There’s claptrap, and there’s piffle, waffle, nonsense too, the absurd and the bizarre, all seen in the wild frequently, especially accompanying anything this hopeless mob in power can offer. It’s a rare thing indeed to see them all clumped together, the parry and thrust of earnest inanity attempting to topple intellectual vacuity in the balderdash stakes, the hollow ring of which arguments may amaze you and me but didn’t surprise Einstein – genius that he was in grasping that while the universe has its limits, stupidity has no bounds whatsoever.
I suffered through fifteen pages this morning, of this condescending and meritless offering (apologies in advance):
“In many ways, it seems the Pakeha world is catching up with Te Ao Maori…Maori values are shaping our future…Our mokopuna (grandchildren) will know and accept te tirohanga Maori ki te ao (the Maori worldview) as an integral part of life in Aotearoa.”
Which exclusively Maori social constructs include: care for family, community and nature, as if non-Maori had never embraced such concepts before. You may well ask: who wrote this utter drivel?
But wait – there’s worse: the hierarchy of ethnicity is on display, there’s ‘Maori’ and there’s ‘tauiwi’, the latter the new buzzword of our betters to describe non-Maori, meaning ‘not us’, ‘don’t belong’, ‘strangers’, ‘foreigners’ originally used to describe intruders from an unknown tribe straying off territory and likely to get short shrift, or, frankly, become lunch.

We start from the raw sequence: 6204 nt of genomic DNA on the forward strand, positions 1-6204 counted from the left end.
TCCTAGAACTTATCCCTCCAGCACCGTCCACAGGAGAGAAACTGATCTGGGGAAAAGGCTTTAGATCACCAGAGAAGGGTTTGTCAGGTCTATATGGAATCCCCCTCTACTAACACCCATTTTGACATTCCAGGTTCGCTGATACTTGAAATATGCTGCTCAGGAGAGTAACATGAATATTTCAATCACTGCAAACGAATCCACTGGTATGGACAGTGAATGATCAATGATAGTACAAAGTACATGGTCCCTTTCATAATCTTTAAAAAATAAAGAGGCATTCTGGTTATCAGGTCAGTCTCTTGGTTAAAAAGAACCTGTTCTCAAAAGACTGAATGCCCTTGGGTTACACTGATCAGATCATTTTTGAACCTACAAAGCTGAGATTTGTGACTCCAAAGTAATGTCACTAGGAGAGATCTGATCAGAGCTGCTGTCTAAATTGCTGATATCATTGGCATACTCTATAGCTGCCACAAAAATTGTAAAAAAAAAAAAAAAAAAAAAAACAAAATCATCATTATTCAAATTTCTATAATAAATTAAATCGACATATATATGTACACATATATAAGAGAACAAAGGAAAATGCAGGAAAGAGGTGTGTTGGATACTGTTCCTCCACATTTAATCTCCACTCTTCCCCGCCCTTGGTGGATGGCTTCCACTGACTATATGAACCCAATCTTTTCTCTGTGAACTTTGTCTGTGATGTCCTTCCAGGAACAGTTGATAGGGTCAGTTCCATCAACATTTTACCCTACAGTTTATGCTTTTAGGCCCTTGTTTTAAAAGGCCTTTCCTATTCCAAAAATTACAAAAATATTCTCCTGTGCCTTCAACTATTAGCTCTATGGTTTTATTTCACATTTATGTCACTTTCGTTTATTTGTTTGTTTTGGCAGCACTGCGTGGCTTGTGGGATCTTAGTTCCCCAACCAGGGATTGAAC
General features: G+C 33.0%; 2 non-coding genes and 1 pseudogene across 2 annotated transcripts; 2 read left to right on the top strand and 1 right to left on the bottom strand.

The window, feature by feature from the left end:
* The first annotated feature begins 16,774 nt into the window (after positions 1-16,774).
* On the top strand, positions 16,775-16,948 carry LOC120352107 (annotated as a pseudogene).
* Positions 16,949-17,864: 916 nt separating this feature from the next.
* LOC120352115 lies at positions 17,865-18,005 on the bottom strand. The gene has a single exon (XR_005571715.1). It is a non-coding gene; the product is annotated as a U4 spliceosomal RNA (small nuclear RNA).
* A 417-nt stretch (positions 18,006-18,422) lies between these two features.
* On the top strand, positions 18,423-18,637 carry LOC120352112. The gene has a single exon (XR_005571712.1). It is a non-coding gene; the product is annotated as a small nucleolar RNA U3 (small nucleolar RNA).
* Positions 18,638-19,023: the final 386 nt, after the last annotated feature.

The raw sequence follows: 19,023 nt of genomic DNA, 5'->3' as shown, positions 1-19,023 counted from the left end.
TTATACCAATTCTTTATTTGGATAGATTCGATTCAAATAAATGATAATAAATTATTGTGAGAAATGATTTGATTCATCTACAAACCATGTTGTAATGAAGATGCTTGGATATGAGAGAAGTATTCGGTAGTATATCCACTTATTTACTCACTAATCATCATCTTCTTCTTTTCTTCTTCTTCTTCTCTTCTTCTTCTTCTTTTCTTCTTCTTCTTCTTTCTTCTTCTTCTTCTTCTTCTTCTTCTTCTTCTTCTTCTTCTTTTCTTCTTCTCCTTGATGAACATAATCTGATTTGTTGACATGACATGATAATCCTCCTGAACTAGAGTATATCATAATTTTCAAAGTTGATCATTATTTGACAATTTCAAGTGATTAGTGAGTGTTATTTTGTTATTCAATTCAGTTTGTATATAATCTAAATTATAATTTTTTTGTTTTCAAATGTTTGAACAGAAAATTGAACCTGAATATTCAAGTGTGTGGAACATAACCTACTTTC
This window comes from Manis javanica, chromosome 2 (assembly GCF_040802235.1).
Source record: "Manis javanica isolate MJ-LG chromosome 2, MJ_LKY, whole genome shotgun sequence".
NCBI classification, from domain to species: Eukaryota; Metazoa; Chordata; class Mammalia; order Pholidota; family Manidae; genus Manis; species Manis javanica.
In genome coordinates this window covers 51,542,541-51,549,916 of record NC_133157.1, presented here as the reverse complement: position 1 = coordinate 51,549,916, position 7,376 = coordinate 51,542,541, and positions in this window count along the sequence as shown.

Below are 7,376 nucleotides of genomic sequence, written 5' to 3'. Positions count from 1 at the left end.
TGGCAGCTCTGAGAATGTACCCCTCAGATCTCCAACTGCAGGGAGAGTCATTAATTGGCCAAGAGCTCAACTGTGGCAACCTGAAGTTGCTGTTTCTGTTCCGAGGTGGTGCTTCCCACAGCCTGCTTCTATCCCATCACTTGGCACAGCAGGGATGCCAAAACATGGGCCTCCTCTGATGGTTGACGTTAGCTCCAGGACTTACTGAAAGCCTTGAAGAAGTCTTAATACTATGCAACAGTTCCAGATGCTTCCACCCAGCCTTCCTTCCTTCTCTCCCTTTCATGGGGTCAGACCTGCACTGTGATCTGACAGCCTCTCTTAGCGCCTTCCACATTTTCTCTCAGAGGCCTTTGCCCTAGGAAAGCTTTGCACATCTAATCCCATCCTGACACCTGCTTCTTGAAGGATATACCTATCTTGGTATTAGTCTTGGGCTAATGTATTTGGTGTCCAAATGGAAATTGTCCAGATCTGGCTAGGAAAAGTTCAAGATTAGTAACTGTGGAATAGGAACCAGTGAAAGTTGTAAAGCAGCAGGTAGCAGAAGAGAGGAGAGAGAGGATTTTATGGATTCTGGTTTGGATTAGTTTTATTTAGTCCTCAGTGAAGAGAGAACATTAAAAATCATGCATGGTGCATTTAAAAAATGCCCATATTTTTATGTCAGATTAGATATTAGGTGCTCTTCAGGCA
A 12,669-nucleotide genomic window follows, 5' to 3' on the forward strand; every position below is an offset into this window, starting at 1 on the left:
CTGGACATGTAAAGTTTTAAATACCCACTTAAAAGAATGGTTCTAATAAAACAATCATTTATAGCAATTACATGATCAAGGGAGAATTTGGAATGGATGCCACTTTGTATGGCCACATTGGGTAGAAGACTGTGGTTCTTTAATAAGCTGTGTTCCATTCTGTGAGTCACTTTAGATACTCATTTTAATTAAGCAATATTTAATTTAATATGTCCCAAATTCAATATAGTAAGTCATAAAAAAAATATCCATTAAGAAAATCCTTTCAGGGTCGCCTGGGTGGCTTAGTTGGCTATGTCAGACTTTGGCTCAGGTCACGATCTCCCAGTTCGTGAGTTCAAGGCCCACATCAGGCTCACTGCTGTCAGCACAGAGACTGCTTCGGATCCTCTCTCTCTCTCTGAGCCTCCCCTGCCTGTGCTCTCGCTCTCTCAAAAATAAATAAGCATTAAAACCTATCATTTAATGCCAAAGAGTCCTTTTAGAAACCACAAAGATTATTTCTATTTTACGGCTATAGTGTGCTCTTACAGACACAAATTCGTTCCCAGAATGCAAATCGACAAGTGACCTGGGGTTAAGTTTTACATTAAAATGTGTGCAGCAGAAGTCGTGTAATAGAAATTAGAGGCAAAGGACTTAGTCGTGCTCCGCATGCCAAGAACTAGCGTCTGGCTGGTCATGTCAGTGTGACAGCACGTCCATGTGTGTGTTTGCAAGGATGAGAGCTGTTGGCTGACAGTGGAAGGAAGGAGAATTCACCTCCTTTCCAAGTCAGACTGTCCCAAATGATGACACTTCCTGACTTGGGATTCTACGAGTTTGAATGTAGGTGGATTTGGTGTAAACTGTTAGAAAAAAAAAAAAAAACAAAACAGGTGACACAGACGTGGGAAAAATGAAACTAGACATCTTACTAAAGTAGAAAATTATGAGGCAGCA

The word was picked up by our early missionaries to describe Gentiles vis-a-vis the Jewish people and rarely used outside scripture but increasingly enthusiastically enunciated by our moral superiors voiced in deep concern of the horrors of colonialism, even making its way into as entirely unrelated documents describing anyone un-Maori, as in the Christchurch Massacre report. Such is the contempt of our elites for New Zealanders not inside their exclusive progressive philosophical ghetto.
So back to the teaser: just who is responsible for this affront to intelligence? A nine-year-old? A shabbily-dressed, always-late, backyard-polytech teacher hired by mistake on a make-work scheme for dullards? Or Christian Hawkesby, Assistant Governor and General Manager, Economics, Financial Markets and Banking Group at the Reserve Bank of New Zealand in a speech on behalf of the Bank called ‘The Future is Maori‘, delivered on May 6, 2021?
Hawkesby is by his own definition ‘tauiwi’. Alas he is a stranger: but only to reason.